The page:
Role models: Brendan is a scrappy underdog who works hard to achieve his success in the ring. He's also a wonderful husband and father who treats his wife like an equal and has mature debates with her when they disagree about issues. Although his brother is cruel to him, Brendan obviously loves Tommy unconditionally, despite their years of silence. Even Paddy -- a repentant alcoholic who truly wants to make amends -- can be considered a role model. Tommy, on the other hand, is mostly haunted and conflicted; the only person he's kind to is his best friend's widow.

What to watch for
  • violence false4

    Violence: The entire movie centers around mixed martial arts (MMA) fights; some are quick (an instant knock-out), while others are brutal and drawn out. Characters get seriously hurt (a few look like they're nearly unconscious during/after a fight), and in a couple of cases, fighters have bones broken. There's not much blood, and no one is killed, but the competitors sport a variety of bruises and are shown limping or dragging their wounded limbs. The fighting style involves arms and legs, so there's a lot of intense punching, kicking, headlocks, body slamming, and more. Commentators narrate the action and often talk about how so-and-so looks like he's "getting killed," "not moving," etc.

  • sex false1

    Sex: A husband and wife kiss, embrace, and have a couple of mature late-night conversations in the bathroom -- once while she's in her underwear and tank top, another while he's shirtless and in the tub. Women in bikinis are "ring girls."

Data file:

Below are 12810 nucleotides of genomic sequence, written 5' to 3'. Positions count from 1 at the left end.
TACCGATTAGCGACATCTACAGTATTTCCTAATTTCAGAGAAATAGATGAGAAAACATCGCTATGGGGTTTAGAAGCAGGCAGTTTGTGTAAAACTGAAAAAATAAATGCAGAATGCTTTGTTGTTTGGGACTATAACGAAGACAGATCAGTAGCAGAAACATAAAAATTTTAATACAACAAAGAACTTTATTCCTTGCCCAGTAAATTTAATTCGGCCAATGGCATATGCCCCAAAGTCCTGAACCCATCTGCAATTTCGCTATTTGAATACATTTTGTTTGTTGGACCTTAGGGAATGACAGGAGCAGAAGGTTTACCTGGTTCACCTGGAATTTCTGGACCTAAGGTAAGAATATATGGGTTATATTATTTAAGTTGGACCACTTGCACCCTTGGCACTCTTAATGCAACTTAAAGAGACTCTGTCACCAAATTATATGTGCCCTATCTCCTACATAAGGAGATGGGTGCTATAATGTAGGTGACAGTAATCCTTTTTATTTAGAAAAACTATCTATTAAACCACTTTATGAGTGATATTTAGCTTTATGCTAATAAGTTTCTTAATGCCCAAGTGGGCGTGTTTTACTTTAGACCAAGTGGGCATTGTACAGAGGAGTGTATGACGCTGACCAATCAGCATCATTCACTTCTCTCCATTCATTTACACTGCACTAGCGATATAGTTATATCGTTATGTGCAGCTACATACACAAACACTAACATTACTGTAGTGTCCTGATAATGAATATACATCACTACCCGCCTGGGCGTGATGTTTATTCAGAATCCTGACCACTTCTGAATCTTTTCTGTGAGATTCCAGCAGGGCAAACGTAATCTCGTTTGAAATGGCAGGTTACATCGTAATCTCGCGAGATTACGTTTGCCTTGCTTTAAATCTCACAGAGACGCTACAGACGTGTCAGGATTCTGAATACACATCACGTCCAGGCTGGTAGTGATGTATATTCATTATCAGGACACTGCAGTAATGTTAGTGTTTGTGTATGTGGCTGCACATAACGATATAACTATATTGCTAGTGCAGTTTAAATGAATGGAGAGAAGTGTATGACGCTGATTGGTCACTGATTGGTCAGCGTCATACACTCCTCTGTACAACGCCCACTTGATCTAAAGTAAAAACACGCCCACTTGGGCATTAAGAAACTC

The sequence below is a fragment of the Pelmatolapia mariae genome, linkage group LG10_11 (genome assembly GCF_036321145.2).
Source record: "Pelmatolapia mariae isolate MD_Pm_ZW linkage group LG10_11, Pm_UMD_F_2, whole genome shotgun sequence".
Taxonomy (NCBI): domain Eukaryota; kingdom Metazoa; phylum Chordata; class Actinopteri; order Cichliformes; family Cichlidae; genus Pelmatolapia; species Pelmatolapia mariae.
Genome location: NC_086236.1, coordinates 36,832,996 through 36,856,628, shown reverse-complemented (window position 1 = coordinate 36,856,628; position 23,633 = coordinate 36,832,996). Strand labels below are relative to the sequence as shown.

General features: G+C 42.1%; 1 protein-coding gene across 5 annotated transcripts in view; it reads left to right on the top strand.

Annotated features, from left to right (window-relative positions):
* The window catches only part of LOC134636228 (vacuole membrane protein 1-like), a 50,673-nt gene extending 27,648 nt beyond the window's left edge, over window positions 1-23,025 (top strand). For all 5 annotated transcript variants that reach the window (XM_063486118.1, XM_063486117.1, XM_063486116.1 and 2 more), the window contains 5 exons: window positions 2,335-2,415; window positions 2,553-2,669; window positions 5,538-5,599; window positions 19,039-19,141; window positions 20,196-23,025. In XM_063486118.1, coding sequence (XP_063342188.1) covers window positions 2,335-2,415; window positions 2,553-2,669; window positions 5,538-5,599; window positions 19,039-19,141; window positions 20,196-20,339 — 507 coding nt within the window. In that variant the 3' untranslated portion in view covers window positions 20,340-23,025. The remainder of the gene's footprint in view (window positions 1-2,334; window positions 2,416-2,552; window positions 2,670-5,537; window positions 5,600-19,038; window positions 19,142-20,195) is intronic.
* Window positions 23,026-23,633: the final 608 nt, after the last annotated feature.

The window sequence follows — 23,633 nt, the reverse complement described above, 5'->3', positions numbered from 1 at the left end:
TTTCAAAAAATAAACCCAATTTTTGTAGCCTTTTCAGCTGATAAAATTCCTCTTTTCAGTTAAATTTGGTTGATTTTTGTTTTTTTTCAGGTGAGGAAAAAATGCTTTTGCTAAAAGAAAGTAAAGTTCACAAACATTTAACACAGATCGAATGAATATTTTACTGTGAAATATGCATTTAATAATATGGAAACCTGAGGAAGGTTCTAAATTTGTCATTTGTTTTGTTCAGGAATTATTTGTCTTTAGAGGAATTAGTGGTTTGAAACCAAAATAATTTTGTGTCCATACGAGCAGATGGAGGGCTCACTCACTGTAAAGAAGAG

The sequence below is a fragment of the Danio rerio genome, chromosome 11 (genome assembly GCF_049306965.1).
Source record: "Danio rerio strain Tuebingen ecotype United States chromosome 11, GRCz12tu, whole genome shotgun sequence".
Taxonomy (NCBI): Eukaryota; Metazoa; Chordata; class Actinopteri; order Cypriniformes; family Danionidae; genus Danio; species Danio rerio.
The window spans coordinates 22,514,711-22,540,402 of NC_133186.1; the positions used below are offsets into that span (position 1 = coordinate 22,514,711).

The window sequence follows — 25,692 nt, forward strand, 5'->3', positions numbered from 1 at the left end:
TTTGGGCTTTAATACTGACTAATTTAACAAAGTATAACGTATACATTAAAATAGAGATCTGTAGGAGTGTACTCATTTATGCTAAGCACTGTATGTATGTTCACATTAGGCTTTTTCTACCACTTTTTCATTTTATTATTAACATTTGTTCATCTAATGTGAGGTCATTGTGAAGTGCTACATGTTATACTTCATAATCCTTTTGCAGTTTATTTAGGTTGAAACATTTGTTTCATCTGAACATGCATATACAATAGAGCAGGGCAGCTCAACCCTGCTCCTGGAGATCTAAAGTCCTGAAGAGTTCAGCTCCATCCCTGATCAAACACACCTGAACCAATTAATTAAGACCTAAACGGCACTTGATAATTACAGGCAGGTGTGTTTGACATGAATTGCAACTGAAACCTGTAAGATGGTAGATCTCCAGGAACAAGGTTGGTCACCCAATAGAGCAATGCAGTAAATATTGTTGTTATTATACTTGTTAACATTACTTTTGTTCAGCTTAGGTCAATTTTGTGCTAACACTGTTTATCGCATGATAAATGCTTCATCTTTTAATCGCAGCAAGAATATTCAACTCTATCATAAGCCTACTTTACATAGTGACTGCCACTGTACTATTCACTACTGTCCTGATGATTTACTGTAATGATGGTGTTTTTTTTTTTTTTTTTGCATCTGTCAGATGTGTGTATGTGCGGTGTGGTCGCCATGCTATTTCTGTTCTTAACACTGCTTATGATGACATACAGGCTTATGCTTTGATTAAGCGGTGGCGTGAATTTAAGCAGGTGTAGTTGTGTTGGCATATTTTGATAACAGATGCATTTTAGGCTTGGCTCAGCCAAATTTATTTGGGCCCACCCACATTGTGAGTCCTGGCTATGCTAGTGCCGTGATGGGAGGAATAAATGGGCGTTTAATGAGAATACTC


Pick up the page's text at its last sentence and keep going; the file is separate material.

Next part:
• language false3

    Language: Language includes "s--t," "bulls--t," "ass," "hell," "idiot," one use of "f--k," "crap," "damn," "goddamned," "oh my God," etc. Insulting and hurtful words are exchanged by estranged relatives.

  • consumerism false1

    Consumerism: No overt product placements, but the movie is bound to draw attention to Ultimate Fighting Championship (UFC) and the mixed martial arts (MMA) style of kickboxing. ESPN is briefly shown in a couple of scenes.

  • drugsalcoholtobacco false3

    Drinking, drugs and smoking: An older man -- an alcoholic -- falls off the wagon and is shown drunk, disoriented, and nearly incoherent. There are empty bottles strewn around a hotel room to show just how much he's had to drink. A character is known to be a pill-popper and is made to relinquish his prescription bottles in a somewhat humorous manner.